By Paul Finkle, CMC, SPHR, President & CEO/Principal
Whether your business is a small-town corner bakery, an upscale department store, or a multinational technology company, a well- motivated workforce is key to success. These days it seems many companies are better at talking about employee motivation than actually doing it – and that has left many businesses losing ground in the war for talent. Regardless of the economic climate, no business can afford to have its most experienced and valuable workers walking away to join the competition.
If your business has been bleeding workers, it may be time to take a step back and look at your practices. Many all-too-common business practices can sap employee motivation and dedication, leaving your company open to defections at a time when experienced and capable workers are more important than ever. If you have been trying to motivate your workforce and create a more positive and productive work environment, you may want to start by asking yourself these important questions.
- Do you tell your workers when they are doing a great job, or do they only hear from you when they do something wrong? Nothing provides motivation like a pat on the pack or a heartfelt “job well done”. Workers at all levels need to receive positive feedback when they do a great job as well as constructive criticism when mistakes are made.
- Does your firm provide clear and consistent guidelines for employee behavior, or are punishments and rewards doled out on an ad hoc basis? Are some workers seemingly getting away with murder, while others get written up for the slightest infraction? Any perceived unfairness in the way employees are disciplined and counseled is sure to sap motivation and breed resentment.
- Are your workers allowed reasonable time to take care of personal business, or does your management team actively discourage all personal activities? While no business can survive if its workers are surfing the web and chatting with their kids on the phone all day, many smart companies understand the value of allowing limited time for non-work related activities. Allowing workers to make personal phone calls and do personal research on the web during their break and lunch hours is a great way to foster work-life balance and keep workers motivated. Of course it is important to set down clear rules and expectations – and make sure the rules apply to everyone (see #2 above).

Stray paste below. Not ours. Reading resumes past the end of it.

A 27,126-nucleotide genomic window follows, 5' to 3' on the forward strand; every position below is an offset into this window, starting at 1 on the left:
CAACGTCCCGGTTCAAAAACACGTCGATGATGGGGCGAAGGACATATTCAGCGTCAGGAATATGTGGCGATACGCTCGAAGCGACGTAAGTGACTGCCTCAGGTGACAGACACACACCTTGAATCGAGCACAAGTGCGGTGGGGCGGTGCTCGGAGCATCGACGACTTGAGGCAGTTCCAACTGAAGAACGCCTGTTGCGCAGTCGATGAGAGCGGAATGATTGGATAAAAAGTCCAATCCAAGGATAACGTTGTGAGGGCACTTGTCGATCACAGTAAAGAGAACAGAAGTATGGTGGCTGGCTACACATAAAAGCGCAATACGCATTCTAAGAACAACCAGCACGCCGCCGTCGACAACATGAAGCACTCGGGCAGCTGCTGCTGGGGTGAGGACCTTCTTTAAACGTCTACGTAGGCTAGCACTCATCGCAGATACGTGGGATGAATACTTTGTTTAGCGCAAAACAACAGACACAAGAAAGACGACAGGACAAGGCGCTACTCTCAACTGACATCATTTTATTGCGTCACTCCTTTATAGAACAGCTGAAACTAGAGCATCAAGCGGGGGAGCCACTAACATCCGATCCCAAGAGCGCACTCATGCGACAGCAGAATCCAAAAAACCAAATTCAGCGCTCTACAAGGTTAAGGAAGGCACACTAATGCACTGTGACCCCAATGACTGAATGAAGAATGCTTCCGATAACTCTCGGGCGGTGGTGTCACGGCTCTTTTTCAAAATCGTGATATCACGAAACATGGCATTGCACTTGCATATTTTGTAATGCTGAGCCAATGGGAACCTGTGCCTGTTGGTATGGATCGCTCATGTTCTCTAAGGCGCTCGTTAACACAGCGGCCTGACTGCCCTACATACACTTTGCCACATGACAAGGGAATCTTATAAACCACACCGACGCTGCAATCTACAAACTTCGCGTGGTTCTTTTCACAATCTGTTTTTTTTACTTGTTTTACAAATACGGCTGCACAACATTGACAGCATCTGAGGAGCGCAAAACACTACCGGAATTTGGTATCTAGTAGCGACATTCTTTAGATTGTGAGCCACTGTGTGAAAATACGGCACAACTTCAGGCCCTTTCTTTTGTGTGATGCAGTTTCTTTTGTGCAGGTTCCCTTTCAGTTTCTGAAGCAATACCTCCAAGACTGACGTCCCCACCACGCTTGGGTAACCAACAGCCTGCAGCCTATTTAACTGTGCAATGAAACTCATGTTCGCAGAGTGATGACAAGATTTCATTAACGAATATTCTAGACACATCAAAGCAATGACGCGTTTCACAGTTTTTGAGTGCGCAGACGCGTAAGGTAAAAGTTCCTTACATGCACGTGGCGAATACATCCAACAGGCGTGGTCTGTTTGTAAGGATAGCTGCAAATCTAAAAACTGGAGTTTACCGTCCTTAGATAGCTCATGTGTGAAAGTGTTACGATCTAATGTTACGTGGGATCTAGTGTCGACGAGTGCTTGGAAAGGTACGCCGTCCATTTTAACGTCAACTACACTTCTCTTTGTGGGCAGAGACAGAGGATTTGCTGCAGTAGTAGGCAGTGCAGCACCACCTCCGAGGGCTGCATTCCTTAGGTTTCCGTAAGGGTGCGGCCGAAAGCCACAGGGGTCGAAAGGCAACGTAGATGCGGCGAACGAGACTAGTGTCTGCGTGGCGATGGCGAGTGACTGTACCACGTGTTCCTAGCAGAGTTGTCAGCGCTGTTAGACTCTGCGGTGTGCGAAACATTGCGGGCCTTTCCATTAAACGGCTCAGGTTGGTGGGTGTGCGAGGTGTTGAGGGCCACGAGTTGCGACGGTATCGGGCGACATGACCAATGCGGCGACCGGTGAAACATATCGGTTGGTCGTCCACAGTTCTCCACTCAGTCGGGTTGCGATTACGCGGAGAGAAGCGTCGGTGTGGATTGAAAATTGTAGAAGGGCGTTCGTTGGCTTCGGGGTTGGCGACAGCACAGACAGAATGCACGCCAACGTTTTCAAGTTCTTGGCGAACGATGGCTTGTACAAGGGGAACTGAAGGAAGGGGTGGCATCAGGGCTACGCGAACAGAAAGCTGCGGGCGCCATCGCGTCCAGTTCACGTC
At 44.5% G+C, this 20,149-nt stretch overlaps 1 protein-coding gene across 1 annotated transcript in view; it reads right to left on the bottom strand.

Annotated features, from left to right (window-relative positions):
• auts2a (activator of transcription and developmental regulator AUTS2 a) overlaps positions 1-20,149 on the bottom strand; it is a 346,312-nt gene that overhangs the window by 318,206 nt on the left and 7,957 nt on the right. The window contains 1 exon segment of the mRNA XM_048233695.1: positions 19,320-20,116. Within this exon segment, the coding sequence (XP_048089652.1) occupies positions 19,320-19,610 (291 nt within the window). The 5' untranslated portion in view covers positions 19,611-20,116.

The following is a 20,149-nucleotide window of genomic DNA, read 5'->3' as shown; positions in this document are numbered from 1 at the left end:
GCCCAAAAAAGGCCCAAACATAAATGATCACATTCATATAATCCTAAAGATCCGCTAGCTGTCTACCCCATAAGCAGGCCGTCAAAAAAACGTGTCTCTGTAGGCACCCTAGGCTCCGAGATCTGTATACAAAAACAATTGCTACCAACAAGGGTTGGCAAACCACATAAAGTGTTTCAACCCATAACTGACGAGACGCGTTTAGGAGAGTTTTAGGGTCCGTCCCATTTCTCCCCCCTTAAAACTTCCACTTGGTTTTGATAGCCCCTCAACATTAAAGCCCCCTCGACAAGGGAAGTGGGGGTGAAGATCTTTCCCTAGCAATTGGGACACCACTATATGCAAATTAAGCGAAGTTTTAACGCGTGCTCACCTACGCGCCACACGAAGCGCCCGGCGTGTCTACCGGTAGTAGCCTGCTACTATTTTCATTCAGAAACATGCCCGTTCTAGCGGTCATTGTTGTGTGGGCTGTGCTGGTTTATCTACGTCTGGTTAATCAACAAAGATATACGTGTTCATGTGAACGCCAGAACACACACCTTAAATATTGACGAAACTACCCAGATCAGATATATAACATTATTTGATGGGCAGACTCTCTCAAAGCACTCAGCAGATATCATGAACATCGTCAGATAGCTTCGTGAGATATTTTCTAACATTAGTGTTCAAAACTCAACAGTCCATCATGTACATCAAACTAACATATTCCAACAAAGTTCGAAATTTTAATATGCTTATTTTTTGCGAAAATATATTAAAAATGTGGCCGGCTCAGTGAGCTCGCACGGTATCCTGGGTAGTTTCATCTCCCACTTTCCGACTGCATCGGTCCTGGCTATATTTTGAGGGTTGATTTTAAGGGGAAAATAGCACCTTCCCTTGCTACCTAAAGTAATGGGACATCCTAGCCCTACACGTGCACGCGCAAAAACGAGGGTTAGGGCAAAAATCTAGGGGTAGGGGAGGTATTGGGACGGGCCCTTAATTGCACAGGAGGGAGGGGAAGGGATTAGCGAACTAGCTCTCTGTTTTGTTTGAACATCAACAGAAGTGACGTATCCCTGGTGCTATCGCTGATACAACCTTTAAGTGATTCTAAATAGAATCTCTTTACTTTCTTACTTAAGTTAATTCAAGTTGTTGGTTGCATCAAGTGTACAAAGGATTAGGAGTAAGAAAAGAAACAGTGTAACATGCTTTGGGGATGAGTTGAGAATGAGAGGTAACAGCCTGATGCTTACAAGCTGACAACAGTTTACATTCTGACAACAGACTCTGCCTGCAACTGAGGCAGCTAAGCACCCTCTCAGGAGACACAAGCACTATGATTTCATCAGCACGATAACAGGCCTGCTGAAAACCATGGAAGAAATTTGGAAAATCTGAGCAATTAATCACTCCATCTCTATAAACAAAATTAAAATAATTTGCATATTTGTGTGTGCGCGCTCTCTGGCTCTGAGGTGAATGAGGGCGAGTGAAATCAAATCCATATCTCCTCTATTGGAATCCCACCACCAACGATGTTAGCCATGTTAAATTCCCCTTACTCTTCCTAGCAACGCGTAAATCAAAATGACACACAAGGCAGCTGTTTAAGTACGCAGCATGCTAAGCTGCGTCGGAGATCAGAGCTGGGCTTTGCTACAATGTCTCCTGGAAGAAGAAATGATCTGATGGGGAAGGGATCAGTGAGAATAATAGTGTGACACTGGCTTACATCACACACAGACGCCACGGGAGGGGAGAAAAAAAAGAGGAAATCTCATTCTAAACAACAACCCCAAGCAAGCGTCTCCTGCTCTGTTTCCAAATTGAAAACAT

- Are there clear lines of communication between departments, or is everything a deep dark secret? Nothing fosters rumors and kills motivation quite as fast as secrecy. Making sure that there are clear lines of communication between workers and managers, between departments and between employees is one of the best ways to keep everyone on the same team.
- Does your management style foster teamwork and cooperation, or is it every player out for himself? The best organizations foster a sense of teamwork and cooperation among all their workers. While it is often impossible for all workers to personally get along, it is essential that all workers respect one another. Creating a workplace that fosters open communication, teamwork and honest feedback is one of the most effective ways to create a motivated and productive workforce.
- Does your organization foster a sense of greater purpose? Many workers, particularly younger workers want to feel as though they contribute to a higher purpose. If your work does not easily lend itself to this objective, consider offering “volunteer days” or sponsoring non-profits to help engage and motivate your staff towards a higher purpose.
Disclaimer: Some information contained herein has been abridged from numerous sources and may be protected by various copyright laws. Such information should not be construed as consulting or legal advice. Please contact our office for specific advice and/or referrals.